The High Fens (french: Hautes Fagnes, German: Hohes Venn, Dutch: Hoge Venen) are a bogland in Eastern Belgium which form a combined international natural park together with the Eifel in next-door Germany. What looks from a distance like mossy grassfields is actually a very wet swampy terrain.
The conditions of the wooden pathways you’re seeing here are often pretty bad. In 2011 a fire also wiped out a few of them. As I wrote in the previous post, I took a wrong turn somewhere because I was expecting a pathway to re-appear, to get lost for a moment meaning I had to walk through the marshland to the nearest point I could recognise, a forest’s border that I knew had a path, which is how I ended up spending a disproportionate amount of time on a short stretch stumbling from moss heap to moss heap, falling knee-deep into the water.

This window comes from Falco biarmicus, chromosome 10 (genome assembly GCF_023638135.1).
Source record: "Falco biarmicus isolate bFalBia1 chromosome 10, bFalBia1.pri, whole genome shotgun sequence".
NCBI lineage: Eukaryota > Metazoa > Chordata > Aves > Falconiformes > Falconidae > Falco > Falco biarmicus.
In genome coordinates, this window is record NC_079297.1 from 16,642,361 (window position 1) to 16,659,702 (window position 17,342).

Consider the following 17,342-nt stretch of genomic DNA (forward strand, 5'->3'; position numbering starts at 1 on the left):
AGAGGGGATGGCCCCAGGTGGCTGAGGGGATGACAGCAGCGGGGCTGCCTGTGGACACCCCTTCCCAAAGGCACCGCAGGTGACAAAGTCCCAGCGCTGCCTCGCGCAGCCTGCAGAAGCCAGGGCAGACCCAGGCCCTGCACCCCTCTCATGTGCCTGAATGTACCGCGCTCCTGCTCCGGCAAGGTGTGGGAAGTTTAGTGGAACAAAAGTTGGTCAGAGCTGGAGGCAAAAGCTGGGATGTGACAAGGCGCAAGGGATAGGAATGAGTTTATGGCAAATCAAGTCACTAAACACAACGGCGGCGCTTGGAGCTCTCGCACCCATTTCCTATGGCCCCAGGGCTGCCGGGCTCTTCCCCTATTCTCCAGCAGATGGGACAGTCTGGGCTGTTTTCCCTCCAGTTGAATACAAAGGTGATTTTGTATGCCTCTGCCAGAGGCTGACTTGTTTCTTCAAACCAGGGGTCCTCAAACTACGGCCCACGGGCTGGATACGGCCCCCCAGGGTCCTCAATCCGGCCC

Passing an old Belgian-Prussian border stone, this stone is one of several relics of the old border located in the otherwise empty Fens, hence one map landmark’s name, “les trois bornes”, a point with three of these border stones nearby .
When I then finally arrived at the Signal de Botrange, I noticed the bus back to Eupen. Rather than stopping to take a photo of the little tower that marks the highest point of Belgium, I made a run for it so I wouldn’t have to wait an hour for the next one.
The dinner I had that night as a bonus feature.